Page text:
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Plenty of wet shirts

Join senior editor Vic Ketchman as he tackles the fans' tough questions.

David from Oviedo, FL:
I read recently on a fantasy football site that we should expect Byron Leftwich to run more with the ball this year. Do you think this will be the case? Also, how would you rate him as a running QB?

Vic: He's not a running quarterback and I don't expect him to run for any reason other than desperation.

Todd from Birmingham, AL:
You always defend your journalistic integrity every time you are questioned, as well you should. My question is why don't you ever report the news about Jaguars players being arrested?

Vic: Arrest reports are the responsibility of the news reporter assigned to the police beat. It's what he or she does. They go to the police station and collect arrests information. When news of Chris Naeole's arrest was reported by The Times-Union, the story appeared in the newspaper's "Metro" section, not the sports section, and the story was written by a news reporter, not a sports writer. I don't cover the police beat.

Brian from Jacksonville:
Will you be sponsoring an inaugural "Ask Vic" wet T-shirt contest? Just kidding. I think it's wonderful that you are going to all this trouble during your down season to make this happen. Thank you.

Vic: You can bet there will be plenty of wet golf shirts on Aug. 19.

Josh from Raymore, MO:
Who do you think are the top five running backs for the NFL today? My picks are Priest Holmes, Clinton Portis, Jamal Lewis, Fred Taylor and LaDainian Tomlinson.

Vic: Replace Portis with Deuce McAllister to go with the other four.

Jim from Jacksonville:
How many plays of 20 yards or longer did the Jags have last season? Do you expect that number to increase this year and why?

Vic: If you don't mind, let's use plays of 30 yards or longer as the standard. It's considered a better indicator of a team's big-play ability. In 2003, the Jaguars had 18 plays that gained 30 or more yards. That was an improvement but not good enough. By comparison, the Jaguars had 16 in 2002 and only 11 in 2001 when Fred Taylor missed 14 games with a groin injury. What does that say about Taylor's value to the Jaguars offense? In 2000, the Jaguars had 26 plays of 30 yards or longer; 31 in 1999 and a team-record 32 in 1998. I expect the Jaguars' big-play potential to increase dramatically this season, for the obvious reasons: Byron Leftwich has a year of experience behind him, Greg Jones should improve short-yardage conversions and increase the Jaguars' time of possession and overall play count, Jimmy Smith is in great shape and determined to have a big year, and Reggie Williams and Ernest Wilford should give the Jaguars play-making potential at wide receiver this team didn't have last season.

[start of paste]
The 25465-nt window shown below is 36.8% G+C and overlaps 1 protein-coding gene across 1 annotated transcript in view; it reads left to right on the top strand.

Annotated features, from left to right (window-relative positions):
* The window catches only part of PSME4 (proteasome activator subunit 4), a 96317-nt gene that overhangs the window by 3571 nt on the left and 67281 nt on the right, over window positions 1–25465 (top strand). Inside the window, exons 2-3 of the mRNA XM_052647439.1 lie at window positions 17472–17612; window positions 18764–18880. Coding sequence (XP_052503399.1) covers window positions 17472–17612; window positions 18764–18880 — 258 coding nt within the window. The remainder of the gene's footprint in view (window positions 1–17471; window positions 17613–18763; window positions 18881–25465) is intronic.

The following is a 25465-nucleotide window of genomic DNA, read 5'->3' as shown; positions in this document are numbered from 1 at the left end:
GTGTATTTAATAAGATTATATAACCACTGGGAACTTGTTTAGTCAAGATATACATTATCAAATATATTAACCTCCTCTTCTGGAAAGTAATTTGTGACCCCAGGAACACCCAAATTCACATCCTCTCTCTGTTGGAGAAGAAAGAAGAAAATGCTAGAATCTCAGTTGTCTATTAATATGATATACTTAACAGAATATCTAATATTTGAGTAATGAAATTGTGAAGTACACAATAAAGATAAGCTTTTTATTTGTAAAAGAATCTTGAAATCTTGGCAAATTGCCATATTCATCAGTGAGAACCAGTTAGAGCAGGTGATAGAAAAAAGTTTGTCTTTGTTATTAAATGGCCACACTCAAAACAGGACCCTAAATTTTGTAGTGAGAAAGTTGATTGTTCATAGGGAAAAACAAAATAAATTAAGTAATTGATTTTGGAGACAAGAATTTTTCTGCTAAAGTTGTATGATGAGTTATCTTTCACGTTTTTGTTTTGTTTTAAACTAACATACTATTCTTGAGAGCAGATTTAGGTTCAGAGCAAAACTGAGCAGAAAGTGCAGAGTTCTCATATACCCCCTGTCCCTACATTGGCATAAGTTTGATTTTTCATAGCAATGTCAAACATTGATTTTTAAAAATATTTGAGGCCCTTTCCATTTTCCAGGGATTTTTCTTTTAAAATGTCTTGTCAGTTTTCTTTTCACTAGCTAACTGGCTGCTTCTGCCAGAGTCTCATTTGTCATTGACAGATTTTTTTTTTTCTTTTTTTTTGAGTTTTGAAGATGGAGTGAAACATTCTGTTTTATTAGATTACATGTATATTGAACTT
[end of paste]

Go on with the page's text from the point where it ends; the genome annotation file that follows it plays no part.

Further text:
Rob from St. Augustine, FL:
On I read that Reggie Williams ran a 4.62 40. Then I looked at Bobby McCray and he had a 4.6 40. Is our seventh-round defensive end faster than our first-pick wide receiver?

Vic: James Harris said the Jaguars timed Reggie Williams at 4.49.

Howard from Homestead, FL:
The granddaddy of all bad calls would have to be the pass interference call against Miami in the national title game year before last. Pictures clearly show the Ohio State receiver touching the ball a split second before contact was made. Game over! Miami wins.

Vic: OK, last bad-call story. Go back to the Jaguars' overtime win in Baltimore in 1996. In the first half, Chris Hudson clearly fumbles a punt and it's recovered by the Ravens deep in Jaguars territory, but the officials rule the play had been "inadvertently" whistled dead and the Jaguars are awarded possession. Without that "inadvertent whistle," the Ravens have the ball, probably score at least a field goal, the Jaguars lose and there's no seven-game winning streak, Morten's miss means nothing, there's no miracle at Mile High, the Jaguars don't make it to the AFC title game and nobody is comparing any season to '96. Bad calls have a way of working for you, too.

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